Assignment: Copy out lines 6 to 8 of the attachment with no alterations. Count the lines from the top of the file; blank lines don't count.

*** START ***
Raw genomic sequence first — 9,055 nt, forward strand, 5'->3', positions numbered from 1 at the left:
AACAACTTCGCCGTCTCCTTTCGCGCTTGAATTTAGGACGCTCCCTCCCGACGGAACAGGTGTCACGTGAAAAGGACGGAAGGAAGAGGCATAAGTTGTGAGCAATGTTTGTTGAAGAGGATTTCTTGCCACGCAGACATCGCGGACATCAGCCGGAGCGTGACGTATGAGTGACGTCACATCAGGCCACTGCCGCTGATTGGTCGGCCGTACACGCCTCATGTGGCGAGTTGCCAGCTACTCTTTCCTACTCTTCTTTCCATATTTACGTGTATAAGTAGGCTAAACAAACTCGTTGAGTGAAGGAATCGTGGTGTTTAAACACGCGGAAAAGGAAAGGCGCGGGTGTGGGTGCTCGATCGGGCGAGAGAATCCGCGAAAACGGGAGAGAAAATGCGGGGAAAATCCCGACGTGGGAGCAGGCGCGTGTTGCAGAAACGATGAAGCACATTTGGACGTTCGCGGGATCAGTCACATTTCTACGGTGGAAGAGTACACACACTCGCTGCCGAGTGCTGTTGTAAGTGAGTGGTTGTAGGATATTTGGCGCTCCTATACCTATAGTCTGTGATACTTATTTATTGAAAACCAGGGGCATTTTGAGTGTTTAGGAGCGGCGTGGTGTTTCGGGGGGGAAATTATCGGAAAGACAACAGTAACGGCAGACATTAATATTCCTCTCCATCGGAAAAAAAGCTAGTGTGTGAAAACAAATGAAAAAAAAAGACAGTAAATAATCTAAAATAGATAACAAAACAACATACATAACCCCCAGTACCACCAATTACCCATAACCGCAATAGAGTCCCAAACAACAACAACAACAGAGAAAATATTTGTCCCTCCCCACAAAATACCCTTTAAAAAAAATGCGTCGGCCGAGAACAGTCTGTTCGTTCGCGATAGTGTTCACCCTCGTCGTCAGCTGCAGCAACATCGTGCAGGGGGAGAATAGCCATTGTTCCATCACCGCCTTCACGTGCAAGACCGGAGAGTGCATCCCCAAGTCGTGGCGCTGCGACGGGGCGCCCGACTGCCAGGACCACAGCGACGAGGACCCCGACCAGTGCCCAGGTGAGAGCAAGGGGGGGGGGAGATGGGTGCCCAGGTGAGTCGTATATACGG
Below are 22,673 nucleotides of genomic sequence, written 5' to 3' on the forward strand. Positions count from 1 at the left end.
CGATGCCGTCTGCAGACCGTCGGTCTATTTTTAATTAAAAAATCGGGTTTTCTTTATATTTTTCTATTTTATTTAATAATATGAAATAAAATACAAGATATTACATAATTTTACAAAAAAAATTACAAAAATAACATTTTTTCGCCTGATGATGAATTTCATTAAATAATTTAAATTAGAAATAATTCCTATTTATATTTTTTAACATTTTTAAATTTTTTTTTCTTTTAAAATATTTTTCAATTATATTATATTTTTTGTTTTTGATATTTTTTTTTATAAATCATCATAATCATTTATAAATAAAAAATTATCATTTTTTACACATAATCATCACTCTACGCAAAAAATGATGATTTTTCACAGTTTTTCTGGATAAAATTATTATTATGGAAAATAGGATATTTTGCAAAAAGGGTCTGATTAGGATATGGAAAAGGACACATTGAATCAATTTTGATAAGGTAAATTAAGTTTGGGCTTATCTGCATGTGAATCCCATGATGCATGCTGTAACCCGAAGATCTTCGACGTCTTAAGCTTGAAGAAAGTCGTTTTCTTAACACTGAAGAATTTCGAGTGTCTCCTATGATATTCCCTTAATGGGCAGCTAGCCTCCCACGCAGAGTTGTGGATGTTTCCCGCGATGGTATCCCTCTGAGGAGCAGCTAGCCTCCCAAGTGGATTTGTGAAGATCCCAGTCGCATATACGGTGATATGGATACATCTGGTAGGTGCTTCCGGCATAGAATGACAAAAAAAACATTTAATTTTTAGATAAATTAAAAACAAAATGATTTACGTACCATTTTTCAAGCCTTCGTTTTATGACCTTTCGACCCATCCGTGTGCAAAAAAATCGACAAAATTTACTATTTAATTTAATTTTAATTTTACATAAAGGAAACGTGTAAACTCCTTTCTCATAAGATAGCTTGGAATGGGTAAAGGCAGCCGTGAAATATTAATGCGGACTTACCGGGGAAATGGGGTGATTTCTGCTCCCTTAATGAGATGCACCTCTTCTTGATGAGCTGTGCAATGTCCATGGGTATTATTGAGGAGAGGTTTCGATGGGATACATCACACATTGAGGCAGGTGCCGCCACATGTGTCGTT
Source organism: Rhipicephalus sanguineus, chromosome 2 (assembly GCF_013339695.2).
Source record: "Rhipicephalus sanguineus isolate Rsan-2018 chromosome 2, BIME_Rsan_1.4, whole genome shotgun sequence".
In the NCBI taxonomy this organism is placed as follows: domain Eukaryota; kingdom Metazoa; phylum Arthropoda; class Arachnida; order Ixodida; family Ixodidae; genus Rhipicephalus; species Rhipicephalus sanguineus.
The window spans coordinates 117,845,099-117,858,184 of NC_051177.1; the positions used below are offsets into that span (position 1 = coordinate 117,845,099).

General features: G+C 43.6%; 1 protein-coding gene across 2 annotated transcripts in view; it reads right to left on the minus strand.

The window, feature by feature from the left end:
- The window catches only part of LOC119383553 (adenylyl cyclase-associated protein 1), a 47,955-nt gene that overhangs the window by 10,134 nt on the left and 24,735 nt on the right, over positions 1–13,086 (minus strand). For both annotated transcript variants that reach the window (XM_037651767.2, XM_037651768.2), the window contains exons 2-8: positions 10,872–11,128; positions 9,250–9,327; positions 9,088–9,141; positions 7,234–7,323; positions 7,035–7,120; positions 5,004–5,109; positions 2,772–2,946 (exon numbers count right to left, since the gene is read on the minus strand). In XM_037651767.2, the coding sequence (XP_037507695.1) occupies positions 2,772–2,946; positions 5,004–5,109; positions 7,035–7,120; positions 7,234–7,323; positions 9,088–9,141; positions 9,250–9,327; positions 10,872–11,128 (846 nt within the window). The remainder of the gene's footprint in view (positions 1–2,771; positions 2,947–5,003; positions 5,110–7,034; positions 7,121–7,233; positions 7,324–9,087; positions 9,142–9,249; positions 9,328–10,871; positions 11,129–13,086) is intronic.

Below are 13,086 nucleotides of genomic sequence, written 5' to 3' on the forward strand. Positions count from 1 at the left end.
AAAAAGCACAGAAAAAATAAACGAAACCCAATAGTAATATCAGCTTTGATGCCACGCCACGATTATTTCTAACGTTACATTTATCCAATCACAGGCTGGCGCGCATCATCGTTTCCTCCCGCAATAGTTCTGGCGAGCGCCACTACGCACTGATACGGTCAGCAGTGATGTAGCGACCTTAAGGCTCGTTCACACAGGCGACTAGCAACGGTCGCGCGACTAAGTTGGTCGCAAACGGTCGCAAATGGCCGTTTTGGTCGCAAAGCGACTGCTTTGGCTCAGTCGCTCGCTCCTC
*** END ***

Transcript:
Source record: "Rhipicephalus sanguineus isolate Rsan-2018 chromosome 2, BIME_Rsan_1.4, whole genome shotgun sequence".
In the NCBI taxonomy this organism is placed as follows: domain Eukaryota; kingdom Metazoa; phylum Arthropoda; class Arachnida; order Ixodida; family Ixodidae; genus Rhipicephalus; species Rhipicephalus sanguineus.
The window spans coordinates 117,845,099-117,858,184 of NC_051177.1; the positions used below are offsets into that span (position 1 = coordinate 117,845,099).